Stunning sets and technical expertise resemble titans like De Palma and Argento but the storytelling lacks cohesion and falls flat.
A failing Director exploits fledgling actors and the people around him to make his next film as realistic as possible. Let’s dig into 1984’s “Special Effects”, directed by Larry Cohen!
As I See It
The Dig is back! After an extensive vacation south of the border, we’ve dug ourselves out of the grave and we’re ready to show you all the gruesome friends we found in the afterlife.
We rejoin the wretched living with genre auteur and Daily Dig alum (The Ambulance) Larry Cohen and his meta slasher Special Effects.
The story is convoluted, but I find it impossible to dislike how well the film is shot. There are so many stylized sets that it’s reminiscent of Argento (Suspiria) and De Palma (Phantom of the Paradise).
When you make a film about film making a film, you better bring your A-game.
Cohen does just that when it comes to pulling off shots and production. Unfortunately, however, the dialogue and plot suffer greatly.
There is never enough on the line for Neville (the titular director) to warrant him slaughtering his talent for realism, unless you made him a feverishly money-hungry Hollywood type. The problem is, Bogosian reads like an artist through and through. He’s quirky and mysterious and doesn’t seem motivated by anything green.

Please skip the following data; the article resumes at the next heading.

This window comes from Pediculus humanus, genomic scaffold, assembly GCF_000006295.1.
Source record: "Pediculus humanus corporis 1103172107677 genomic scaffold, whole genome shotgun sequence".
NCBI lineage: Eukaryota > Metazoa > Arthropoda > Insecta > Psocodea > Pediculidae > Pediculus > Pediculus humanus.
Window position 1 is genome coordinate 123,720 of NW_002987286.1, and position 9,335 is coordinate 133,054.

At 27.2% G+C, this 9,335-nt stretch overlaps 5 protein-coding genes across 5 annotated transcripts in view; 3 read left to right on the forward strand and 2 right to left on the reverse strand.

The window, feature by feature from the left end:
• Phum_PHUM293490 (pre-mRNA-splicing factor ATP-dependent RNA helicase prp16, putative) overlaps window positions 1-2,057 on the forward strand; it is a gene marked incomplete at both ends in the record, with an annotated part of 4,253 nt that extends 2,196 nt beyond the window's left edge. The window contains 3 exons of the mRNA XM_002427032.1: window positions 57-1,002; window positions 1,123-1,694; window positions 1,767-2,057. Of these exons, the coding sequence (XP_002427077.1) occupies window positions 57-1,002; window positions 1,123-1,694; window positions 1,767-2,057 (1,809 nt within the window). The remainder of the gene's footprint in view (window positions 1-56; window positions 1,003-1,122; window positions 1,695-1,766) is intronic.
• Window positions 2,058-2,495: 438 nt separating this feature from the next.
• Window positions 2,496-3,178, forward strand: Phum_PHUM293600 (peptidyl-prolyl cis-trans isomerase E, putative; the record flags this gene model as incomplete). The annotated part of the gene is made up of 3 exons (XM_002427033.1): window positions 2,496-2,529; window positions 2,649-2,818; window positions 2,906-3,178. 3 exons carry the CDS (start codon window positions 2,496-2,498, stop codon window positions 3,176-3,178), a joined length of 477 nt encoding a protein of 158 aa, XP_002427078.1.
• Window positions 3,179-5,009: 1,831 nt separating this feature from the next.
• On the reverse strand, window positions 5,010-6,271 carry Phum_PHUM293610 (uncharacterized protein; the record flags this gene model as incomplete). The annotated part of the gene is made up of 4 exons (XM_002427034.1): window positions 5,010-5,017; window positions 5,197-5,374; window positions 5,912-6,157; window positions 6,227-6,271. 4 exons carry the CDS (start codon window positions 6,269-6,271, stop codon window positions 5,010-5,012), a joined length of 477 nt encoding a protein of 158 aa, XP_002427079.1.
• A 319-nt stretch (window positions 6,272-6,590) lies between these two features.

Plot holes and unrealistic interactions aside, Larry Cohen still remains an interesting filmmaker who tries to make something out of shoestrings.
Eric Bogosian (Neville) had a handful of notable appearances in the ’80s and ’90s (Talk Radio, Dolores Claiborne), but it’s his roles on Law and Order: Criminal Intent and Billions that may stick out for you.
Of Gratuitous Nature
For a film built around a misogynistic structure, it is rather self-critical of the genre. There is nudity, and there is violence, but it isn’t solely against women. And the summary of events does nothing to glorify such things, which is commendable.
The late Zoë Tamerlis (nee Lund) is impressive pulling double duties here. Even if the dialogue is cheesy, she’s able to truly delineate between characters with simple attitude alterations. But for me, Eric Bogosian’s voice so closely resembles the tragically passed Anthony Bourdain that I could close my eyes and imagine him quoting ruinous literary heroes.
Ripe for a Remake
The plot at its base has been done ad nauseam. Killing for your “art”. Even the Re-Bootish [POSSIBLE SPOILER] Scream (2022) explores this plotline (as Wes Craven did with both an earlier sequel and with New Nightmare).
No progeny to report.
Where to Watch
Olive Films released a Blu-ray in 2016 that can be found in the secondary market. It is also available to rent on VUDU.